And to be clear, I would want children to be taught that many people have stereotypes about sex and gender, but those are mostly illusory stereotypes. We should all feel free to behave however we want as long as we’re not hurting anyone, wear whatever we want, transcend stereotypes however we want, love whoever we want and not feel a need for any labels because those labels are just our human attempts to categorize things we don’t understand. I’d want to teach children to not judge others for how they appear or how they act in these areas because no matter how you think it comes about, there’s obviously a lot of variety in how people present and how they behave. 

In other words, I prefer a theory that didn’t attempt to categorize what I see as elusive and mysterious internal states, then instead said something like, these stereotypes about gender related behavior don’t actually matter. It might seem like they matter sometimes because we live in a society with stereotypes, but those are just people’s ideas. You shouldn’t pay much attention to these labels and categories and just do what makes you happy.

Some people listening might be thinking, that’s all well and good for you a cisgender male to say who hasn’t struggled with this stuff. But actually, I do relate to a lot of this. I’ve never related to stereotypical male things. In school, the behavior of my male classmates often made me nervous, the rambunctious and aggressive ones. I used to get sad and disturbed watching the boys stomp on crickets in the high school gym locker room. Even today, aggressive people in conflict make me quite nervous. Even though I think playing sports can be fun, I’ve never liked watching sports, never understood what the appeal was. As a kid in elementary school, when many other boys were roughhousing on the playground, me and a couple other friends had an ongoing game where we pretended to be bunny rabbits. In elementary school, I had a physical, albeit non-sexual crush on a male friend. In middle school, I was mostly friends with females. I can easily imagine if I were growing up in today’s environment that I might be tempted to think of myself as gender dysphoric. In the same way that my wife who struggled with some gender dysphoria issues in her childhood, also says that she thinks it’s entirely possible that she would have been attracted by these ideas. 

I suppose some people who believe in the gender identity theory would say that I identify internally as a male because I presented in some stereotypical masculine ways. I suppose people would say that. But the thing is I don’t relate to any of these ideas about gender traits having a place inside of me. Well, I think that some of my behavior is likely biology caused and some of it is society caused. I don’t have any handle on which is which, it’s all a black box. I don’t feel that there’s some internal gender aspect of myself.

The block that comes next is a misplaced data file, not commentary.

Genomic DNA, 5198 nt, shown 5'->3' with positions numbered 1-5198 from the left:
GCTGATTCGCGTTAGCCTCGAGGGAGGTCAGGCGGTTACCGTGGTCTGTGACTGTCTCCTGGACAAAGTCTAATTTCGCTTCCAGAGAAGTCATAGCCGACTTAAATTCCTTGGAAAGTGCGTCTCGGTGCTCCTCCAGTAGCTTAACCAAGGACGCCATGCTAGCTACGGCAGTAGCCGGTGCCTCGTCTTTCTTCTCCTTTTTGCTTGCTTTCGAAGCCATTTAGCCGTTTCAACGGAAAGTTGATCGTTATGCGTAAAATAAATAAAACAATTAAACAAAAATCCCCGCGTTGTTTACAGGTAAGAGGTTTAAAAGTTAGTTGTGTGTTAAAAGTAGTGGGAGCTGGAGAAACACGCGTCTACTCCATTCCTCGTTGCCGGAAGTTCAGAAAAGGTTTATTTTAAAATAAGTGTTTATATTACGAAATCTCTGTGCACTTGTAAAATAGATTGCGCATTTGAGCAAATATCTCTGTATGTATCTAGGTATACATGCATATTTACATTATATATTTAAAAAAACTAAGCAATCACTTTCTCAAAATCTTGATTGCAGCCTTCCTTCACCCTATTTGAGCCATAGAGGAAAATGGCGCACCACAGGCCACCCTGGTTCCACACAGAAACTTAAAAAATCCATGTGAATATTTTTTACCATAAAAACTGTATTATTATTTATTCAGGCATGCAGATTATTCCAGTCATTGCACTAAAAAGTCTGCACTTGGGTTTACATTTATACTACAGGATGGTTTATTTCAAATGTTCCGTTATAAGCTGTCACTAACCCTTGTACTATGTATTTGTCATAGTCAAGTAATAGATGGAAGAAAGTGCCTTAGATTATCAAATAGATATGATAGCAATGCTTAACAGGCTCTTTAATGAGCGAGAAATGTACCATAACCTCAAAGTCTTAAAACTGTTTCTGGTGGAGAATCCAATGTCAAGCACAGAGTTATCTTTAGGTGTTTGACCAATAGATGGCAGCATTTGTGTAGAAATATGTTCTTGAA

Put it another way, if societal expectations were that I as a male should wear a dress and wear some makeup and maybe be more passive and how I relate to others, these traits that many people associate with females, I’d probably be doing that, not because I relate to it in any internal way, but just because it’s the path of least resistance. I simply don’t think most of this stuff in any way has much of a bearing on who I am. In short, I think we’re talking about complex and impossible to quantify things here and I don’t think our stereotypes of what constitutes “feminine” or “masculine” mean much at all. There are attempts to place a wide range of diverse behavior into various boxes and I think this is largely for our own comfort.

If you’ve listened to this podcast much or read some of my writings on social media, you know I think a lot about political polarization and the psychology behind that and I see the polarized and angry discussion around trans topics as very much analogous to how we talk about so many other hot button topics these days, from race, to police violence, to immigration to many other things. The thing I think many people don’t understand is that these very us versus them polarized dynamics we’re dealing with are very common dynamics in large groups. They’re common dynamics that many other countries have gone through and are going through. They’re common dynamics that have destroyed many other countries before ours. We tend to think that America is unique, that we’re fighting about very important issues, that our population is clearly divided about the issues themselves. And of course, the issues can be important, I’m not denying that. But what is much more important in these dynamics is what researchers call affective polarization or emotional polarization. That is it’s less about the issues and more about the animosity between the two groups. That ever increasing animosity creates more and more pressure for each group to take a unified stance against the other group and not criticize their own group. As each side becomes increasingly intolerant of internal debate, they grow more extreme in their ideas.